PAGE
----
Why does the part of the quadratic formula under the square root determine the roots (f(x)=0) of the function? Also, what does "complex roots" mean? How can you have complex numbers on the plane (where x and y are real numbers)?

You can "identify" a complex number with a pair of real number, in the sense that there is a way to convert between them and a way to convert operations on complex numbers into matching operations on pair of real numbers, but complex plane is technically different from the real plane. For example, a number 2+i can be identified with pair of real number (2,1).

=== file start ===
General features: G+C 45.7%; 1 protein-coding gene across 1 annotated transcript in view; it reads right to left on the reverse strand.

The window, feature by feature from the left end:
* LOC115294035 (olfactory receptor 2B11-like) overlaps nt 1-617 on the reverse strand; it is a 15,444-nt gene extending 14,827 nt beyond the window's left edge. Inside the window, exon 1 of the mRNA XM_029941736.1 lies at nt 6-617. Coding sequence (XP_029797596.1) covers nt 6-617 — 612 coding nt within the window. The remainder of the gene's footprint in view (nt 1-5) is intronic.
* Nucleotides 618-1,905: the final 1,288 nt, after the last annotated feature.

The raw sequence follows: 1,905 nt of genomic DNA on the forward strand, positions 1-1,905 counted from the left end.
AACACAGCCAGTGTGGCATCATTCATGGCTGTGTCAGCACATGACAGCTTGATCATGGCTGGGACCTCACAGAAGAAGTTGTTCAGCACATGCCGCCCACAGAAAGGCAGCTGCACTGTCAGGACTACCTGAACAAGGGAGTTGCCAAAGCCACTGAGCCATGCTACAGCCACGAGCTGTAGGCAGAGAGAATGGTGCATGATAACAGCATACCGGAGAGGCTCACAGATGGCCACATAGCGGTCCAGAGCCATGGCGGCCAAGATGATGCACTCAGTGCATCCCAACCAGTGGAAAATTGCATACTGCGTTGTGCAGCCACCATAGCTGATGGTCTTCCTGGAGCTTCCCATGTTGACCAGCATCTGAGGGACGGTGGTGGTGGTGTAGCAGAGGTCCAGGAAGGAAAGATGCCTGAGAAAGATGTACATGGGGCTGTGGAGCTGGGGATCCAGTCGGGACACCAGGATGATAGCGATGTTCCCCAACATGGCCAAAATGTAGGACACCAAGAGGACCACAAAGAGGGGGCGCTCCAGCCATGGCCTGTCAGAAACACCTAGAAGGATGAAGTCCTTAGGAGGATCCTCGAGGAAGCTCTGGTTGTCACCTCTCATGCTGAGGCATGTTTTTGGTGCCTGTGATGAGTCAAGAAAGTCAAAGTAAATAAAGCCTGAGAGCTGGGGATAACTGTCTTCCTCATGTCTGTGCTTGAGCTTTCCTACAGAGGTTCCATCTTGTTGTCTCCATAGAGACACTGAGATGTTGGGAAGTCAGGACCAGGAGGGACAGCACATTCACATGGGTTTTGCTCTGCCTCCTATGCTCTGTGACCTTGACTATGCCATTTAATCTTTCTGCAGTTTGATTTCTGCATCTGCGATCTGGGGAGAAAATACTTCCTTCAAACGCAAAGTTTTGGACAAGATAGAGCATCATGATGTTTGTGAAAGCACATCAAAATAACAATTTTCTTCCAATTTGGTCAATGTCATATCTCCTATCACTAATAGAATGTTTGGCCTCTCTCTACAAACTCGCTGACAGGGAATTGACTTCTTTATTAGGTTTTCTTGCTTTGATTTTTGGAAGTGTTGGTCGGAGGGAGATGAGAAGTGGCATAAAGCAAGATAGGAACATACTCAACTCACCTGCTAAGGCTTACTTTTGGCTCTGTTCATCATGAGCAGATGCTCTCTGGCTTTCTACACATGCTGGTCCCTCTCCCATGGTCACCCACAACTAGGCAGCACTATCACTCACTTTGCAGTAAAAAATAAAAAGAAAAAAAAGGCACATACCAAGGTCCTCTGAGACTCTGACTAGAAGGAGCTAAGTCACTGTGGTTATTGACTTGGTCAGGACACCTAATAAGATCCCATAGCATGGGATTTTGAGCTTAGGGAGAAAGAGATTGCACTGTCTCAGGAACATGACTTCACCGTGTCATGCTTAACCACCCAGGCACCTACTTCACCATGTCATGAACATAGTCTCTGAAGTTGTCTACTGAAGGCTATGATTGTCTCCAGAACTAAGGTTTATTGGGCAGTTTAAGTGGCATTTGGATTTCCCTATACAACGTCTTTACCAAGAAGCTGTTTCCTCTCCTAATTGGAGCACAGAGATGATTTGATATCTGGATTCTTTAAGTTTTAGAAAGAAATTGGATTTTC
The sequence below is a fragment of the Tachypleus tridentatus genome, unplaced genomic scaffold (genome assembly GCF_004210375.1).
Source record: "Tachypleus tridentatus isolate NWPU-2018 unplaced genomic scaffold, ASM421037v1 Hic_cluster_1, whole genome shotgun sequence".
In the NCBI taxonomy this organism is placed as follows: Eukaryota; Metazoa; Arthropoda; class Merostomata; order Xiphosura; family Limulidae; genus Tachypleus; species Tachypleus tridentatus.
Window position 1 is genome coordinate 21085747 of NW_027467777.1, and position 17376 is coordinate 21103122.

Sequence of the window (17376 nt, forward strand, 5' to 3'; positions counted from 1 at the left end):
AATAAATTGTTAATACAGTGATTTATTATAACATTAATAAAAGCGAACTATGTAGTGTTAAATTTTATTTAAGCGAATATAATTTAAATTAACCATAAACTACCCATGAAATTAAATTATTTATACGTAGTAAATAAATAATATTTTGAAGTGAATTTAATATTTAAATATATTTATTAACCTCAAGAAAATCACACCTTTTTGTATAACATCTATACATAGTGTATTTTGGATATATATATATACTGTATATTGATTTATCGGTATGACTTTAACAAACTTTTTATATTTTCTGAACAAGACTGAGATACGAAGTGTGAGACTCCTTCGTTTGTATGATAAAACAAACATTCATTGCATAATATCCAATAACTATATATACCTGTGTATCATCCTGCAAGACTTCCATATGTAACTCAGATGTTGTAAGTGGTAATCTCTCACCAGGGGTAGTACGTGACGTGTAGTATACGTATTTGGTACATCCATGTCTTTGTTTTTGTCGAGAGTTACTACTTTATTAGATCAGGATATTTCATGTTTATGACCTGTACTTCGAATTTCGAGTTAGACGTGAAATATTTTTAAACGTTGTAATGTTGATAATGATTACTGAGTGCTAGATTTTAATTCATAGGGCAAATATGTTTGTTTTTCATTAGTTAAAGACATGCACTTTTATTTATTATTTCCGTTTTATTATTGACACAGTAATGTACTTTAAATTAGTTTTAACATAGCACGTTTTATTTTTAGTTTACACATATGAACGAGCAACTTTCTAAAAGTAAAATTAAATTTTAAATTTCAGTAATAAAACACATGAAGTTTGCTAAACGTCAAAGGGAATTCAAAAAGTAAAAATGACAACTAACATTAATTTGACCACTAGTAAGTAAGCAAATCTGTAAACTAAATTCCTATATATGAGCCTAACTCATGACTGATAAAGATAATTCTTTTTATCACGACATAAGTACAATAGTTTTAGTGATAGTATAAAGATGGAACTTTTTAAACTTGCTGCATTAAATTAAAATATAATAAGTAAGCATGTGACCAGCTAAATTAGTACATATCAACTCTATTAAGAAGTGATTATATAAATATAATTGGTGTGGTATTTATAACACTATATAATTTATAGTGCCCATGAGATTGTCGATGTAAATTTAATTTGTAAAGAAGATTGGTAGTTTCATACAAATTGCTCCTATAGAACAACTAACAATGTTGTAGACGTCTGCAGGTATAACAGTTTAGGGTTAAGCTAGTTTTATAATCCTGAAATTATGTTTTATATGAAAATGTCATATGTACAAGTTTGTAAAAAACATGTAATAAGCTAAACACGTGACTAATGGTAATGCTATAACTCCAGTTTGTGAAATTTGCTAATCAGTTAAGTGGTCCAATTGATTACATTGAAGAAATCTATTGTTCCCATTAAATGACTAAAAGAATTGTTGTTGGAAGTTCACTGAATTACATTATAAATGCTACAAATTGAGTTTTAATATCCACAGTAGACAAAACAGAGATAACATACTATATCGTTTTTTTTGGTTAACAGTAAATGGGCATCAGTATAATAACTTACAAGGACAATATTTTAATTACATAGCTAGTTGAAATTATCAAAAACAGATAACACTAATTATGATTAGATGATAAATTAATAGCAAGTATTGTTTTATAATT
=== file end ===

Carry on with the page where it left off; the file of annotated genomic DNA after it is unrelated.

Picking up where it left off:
Complex roots means roots that are complex number.

The part under the square root is the discriminant. The discriminant of a quadratic equation is the square of the difference between 2 roots times the square of the leading coefficient a. So square root of discriminant divided by a is just the difference between 2 roots. If you know the difference and the sum of 2 numbers, you can calculate them easily (the sum of 2 root is -b/a)

In general, for arbitrary polynomials, the discriminant is the square of product of all difference between every pair of root times the leading coefficient raised to power of the degree of the polynomial.
by

0 like 0 dislike